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BREAKING :
REP. ANTHONY SABATINI FILED A BILL MONDAY THAT WOULD ALLOW PEOPLE WITH A CONCEALED FIREARM LICENSE TO CARRY A WEAPON ONTO FLORIDA COLLEGES AND UNIVERSITIES. THE MEASURE, HB 6001, SEEKS TO DELETE A PROVISION THAT RESTRICTS PERMIT HOLDERS FROM CARRYING A FIREARM ON CAMPUS GROUNDS. FLORIDA’S CURRENT STATUTE LIMITS REGISTERED STUDENTS AND FACULTY TO CARRYING STUN GUNS AND NON-LETHAL ELECTRIC WEAPONS ON CAMPUS.ON A MILD NOVEMBER NIGHT IN 2015, CAMDEN, NEW JERSEY, POLICE SPED TO CROWN FRIED CHICKEN AT BROADWAY AND MICKLE, WHERE A DISTRAUGHT MAN WITH A KNIFE HAD JUST THREATENED TO KILL A CUSTOMER INSIDE. WHEN COPS ARRIVED, THE 48-YEAR-OLD MAN WAS OUTSIDE, WAVING THE KNIFE, CLEARLY A POTENTIAL THREAT. REPEATEDLY, HE REFUSED POLICE ORDERS TO DROP HIS WEAPON. THE ENCOUNTER COULD HAVE BEEN HIS DEATH SENTENCE IN MANY CITIES IN AMERICA — OR, A FEW YEARS EARLIER, IN CAMDEN ITSELF. INSTEAD, POLICE OFFICERS RECOGNIZED THE MAN WAS IN THE THROES OF A MENTAL HEALTH CRISIS AND BACKED OFF.ON THANKSGIVING DAY, DANIEL SPEARS OPENED THE DOOR TO HIS BADIN HOME AND IMMEDIATELY FELT SICK TO HIS STOMACH. BURGLARS TOOK HIS COMPUTER, CASH, MORE THAN 1,000 ROUNDS OF AMMUNITION, AND SEVERAL GUNS. ONE OF THE GUNS HE BUILT FROM SCRATCH WHEN HE RETURNED FROM A DEPLOYMENT TO AFGHANISTAN IN 2014.A WELD COUNTY, COLORADO MAN WHO PLEADED GUILTY IN JUNE TO SMUGGLING GUN PARTS TO BUYERS IN OTHER COUNTRIES AND POSSESSING UNREGISTERED FIREARMS WAS SENTENCED MONDAY, ACCORDING TO U.S. ATTORNEY JASON R. DUNN. MICHAEL JOHN SUPPES, 47, WAS SENTENCED TO SERVE 46 MONTHS IN FEDERAL PRISON FOLLOWED BY THREE YEARS OF SUPERVISED RELEASE. SUPPES ALSO AGREED TO FORFEIT 123 FIREARMS, FIREARM PARTS, AMMUNITION AND NEARLY $300,000 IN ASSETS, THE DOJ SAID. SUPPES' PLEA AGREEMENT SAYS HE DID NOT HAVE AN EXPORT LICENSE AND HE POSSESSED UNREGISTERED SHORT-BARRELED RIFLES THAT WERE NOT REGISTERED UNDER THE NATIONAL FIREARMS REGISTRATION AND TRANSFER RECORD AS REQUIRED BY LAW.THE SEARCH IS ON FOR THE THIEF THAT STOLE SIX UNIQUE GUNS FROM PAUL NIGH, A RETIRED LAW ENFORCEMENT OFFICER. IT’S A GUN OWNER’S AND LAW ENFORCEMENT SERGEANT’S WORST NIGHTMARE. “IT’S NOT A WEAPON YOU CAN JUST WALK IN THE STORE AND BUY,” HE EXPLAINED. SIX OF NIGH’S GUNS ARE NOW ON THE STREET AFTER A THIEF STOLE THEM FROM HIS U-HAUL TRAILER.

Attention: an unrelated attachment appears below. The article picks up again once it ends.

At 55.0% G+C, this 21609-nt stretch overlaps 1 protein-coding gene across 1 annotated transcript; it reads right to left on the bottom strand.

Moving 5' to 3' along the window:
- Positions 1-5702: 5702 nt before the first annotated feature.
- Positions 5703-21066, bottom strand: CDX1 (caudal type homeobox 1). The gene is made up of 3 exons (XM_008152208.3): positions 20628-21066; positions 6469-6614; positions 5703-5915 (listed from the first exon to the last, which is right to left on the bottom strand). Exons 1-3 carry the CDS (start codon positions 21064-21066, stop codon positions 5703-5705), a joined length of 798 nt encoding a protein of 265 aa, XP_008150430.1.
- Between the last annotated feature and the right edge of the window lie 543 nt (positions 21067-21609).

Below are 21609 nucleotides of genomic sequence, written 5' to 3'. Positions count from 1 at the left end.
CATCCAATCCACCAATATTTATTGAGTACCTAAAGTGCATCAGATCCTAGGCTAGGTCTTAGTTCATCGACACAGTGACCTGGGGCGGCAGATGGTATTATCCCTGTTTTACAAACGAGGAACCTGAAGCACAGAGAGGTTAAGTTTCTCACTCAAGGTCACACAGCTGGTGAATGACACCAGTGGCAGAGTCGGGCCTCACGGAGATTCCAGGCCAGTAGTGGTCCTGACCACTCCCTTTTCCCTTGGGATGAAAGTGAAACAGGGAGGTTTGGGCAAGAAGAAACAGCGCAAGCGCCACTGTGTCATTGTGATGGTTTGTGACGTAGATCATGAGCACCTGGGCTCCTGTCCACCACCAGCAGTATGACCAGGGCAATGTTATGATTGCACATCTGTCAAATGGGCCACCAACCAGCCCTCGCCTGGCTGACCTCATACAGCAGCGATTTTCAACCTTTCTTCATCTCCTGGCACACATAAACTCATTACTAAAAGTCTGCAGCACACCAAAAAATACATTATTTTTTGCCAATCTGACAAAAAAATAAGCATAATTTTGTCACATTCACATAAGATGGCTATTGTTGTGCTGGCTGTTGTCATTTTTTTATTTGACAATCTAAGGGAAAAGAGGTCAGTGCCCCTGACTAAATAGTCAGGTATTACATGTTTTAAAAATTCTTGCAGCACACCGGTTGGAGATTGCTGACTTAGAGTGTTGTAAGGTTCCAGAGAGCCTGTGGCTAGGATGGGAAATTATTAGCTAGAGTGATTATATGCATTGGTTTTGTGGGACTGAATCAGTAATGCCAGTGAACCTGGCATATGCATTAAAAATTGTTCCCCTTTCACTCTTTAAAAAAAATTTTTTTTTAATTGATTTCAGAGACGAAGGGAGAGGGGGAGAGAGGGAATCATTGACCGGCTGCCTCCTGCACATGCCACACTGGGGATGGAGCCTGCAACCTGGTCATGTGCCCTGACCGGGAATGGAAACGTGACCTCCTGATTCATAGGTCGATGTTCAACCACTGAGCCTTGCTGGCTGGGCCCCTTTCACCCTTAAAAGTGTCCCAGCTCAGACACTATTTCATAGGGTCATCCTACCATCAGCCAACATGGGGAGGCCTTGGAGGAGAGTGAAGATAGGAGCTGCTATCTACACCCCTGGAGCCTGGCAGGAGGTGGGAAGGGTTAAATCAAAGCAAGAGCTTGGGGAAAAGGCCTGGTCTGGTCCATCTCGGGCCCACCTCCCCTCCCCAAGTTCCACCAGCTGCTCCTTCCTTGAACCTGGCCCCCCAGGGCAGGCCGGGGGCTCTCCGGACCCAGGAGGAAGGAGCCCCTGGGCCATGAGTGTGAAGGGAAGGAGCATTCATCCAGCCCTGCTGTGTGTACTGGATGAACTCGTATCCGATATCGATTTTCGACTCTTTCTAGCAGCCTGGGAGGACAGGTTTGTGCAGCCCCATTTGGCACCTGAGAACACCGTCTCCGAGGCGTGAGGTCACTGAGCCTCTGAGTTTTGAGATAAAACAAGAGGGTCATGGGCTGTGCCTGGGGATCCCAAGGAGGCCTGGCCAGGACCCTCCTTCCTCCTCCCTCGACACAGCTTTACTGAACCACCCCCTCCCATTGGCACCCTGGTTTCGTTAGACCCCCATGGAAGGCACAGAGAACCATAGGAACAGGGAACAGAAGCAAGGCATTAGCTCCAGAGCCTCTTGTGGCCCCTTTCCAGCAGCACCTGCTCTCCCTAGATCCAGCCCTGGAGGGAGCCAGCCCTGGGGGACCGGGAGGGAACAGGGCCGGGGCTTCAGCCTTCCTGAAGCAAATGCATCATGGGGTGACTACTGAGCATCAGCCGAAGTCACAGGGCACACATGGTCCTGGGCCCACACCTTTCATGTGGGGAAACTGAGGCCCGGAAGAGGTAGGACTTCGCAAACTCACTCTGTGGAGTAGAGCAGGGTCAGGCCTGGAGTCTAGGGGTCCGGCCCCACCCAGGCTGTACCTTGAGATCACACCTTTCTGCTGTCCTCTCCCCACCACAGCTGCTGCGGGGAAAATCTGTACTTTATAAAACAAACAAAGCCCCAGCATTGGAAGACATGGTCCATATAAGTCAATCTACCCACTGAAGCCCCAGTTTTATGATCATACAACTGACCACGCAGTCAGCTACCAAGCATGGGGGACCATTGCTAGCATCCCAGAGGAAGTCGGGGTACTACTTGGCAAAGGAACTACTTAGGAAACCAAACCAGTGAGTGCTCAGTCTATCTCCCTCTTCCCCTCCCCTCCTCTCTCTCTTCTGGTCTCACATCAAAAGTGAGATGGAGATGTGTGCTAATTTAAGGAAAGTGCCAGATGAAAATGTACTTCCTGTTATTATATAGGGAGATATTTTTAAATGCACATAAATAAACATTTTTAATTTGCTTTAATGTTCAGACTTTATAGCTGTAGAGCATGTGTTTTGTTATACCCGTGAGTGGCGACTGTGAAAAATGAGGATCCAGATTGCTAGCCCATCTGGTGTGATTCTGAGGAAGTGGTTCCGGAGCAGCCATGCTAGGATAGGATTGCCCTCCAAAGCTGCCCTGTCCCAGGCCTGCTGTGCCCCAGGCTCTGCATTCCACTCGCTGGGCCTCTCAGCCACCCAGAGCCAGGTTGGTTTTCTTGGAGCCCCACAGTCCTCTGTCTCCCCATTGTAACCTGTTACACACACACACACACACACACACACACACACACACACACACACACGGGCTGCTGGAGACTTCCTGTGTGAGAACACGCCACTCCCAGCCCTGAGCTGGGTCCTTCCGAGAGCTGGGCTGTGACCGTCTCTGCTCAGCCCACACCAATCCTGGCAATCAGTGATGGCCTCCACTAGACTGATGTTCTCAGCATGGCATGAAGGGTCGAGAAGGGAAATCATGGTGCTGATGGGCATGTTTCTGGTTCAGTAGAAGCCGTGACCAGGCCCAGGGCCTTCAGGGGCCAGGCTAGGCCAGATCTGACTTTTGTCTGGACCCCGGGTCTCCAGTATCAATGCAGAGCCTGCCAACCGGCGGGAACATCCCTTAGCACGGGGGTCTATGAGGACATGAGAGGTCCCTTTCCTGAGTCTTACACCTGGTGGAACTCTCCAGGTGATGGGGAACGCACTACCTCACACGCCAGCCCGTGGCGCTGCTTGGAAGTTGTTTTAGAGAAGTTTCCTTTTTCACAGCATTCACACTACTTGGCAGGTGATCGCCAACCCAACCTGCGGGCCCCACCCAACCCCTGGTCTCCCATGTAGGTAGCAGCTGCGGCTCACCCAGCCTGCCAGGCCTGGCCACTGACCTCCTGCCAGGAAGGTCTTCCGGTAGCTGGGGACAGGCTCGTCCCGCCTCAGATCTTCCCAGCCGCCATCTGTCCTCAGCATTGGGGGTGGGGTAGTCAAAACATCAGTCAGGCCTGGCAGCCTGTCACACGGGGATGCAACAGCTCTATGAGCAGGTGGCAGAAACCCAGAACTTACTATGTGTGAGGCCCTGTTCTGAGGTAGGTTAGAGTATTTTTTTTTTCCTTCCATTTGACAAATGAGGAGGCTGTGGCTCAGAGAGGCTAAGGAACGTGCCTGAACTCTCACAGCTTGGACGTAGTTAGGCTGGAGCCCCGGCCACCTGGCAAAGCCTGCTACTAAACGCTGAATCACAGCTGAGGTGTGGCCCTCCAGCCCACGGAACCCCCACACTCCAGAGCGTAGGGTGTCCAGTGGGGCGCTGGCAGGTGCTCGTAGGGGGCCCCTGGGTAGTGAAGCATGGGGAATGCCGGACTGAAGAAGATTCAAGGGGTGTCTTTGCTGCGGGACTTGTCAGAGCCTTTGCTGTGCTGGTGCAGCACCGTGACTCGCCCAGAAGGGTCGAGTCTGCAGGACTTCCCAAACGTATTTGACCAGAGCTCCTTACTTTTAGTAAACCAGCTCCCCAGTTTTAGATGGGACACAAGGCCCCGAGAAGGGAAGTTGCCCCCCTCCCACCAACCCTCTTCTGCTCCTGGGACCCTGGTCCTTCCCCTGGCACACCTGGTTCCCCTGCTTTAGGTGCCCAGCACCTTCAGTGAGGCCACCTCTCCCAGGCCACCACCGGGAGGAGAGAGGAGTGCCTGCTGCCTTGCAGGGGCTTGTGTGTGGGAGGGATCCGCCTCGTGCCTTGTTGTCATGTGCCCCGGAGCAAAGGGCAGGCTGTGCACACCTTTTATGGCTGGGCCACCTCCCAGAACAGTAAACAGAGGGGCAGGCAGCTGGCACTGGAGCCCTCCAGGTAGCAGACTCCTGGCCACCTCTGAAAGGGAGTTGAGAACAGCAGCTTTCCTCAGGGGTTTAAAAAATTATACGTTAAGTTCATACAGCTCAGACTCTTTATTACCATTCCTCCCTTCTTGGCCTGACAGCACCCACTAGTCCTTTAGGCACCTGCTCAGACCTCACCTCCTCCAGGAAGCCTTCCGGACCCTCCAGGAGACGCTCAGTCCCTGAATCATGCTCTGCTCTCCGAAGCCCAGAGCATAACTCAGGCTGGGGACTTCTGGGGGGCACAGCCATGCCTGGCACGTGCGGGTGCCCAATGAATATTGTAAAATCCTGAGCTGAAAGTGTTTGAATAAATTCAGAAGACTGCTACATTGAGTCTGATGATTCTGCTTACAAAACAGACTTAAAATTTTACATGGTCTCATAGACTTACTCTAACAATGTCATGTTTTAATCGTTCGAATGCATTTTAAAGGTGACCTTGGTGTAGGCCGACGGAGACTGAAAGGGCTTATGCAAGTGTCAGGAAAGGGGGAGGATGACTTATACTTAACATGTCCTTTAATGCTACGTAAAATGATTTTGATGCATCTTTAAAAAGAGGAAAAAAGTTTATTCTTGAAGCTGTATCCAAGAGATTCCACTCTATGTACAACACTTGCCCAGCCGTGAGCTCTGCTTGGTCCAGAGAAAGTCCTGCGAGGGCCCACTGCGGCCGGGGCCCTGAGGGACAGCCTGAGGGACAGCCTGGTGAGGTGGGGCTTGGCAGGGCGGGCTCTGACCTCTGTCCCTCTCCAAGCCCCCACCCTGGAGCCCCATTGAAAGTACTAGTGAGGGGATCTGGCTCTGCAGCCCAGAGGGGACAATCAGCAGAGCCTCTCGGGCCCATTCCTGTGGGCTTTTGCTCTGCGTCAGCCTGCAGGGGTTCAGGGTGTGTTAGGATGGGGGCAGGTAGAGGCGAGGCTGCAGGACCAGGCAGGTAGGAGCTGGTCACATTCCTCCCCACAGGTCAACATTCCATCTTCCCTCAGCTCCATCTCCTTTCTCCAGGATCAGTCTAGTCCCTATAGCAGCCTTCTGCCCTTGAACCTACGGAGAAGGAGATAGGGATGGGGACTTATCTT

MD – TRAINING – Harford’s sheriff’s office uses a VR simulator for use-of-force training. Here’s what happened when a reporter took the course.

At 6-foot-2, 140 pounds, I may be too scrawny to be a police officer. It is a good thing, too, because I made a mess of the Harford County Sheriff’s Office’s virtual training last month and — if I did not already — seriously doubt my qualification to enforce laws, digital or real. This is an account of the experience, in which I was likely killed more than once. Up a flight of stairs and a short walk down a hallway in the sheriff’s office’s southern precinct in Edgewood is the agency’s virtual training room. Before we are allowed in, a uniformed sheriff’s deputy asks if I have any weapons on me. I tell him no, but that I have a sandwich in my backpack. He asks me to leave both outside. Everyone has to disarm before entering the room; there are no exceptions. The reason, I am later told, is to prevent accidental discharges into a commander’s office, which is adjacent to the last available space in the building that the sheriff’s office was able to squeeze its training apparatus into. Sheriff Jeffrey Gahler surrenders his gun and a pocketknife, accompanying me into the room. The training system — made by VirTra, an Arizona company — looks like a walled-off stage connected to a computer. It dominates the room. Five walls encircle about 300 degrees of the raised platform and can be used to project onto one screen at a time or construct a panoramic view of a dirt lot, movie theater or other places officers may find themselves responding to a call. When the system engages, its screens light up and the room’s lights dim — like the beginning of an IMAX matinee. From there, a short message displays on the screens, and a blue-painted Glock 22 is passed to the trainee, or, in this case, me.  [full article]

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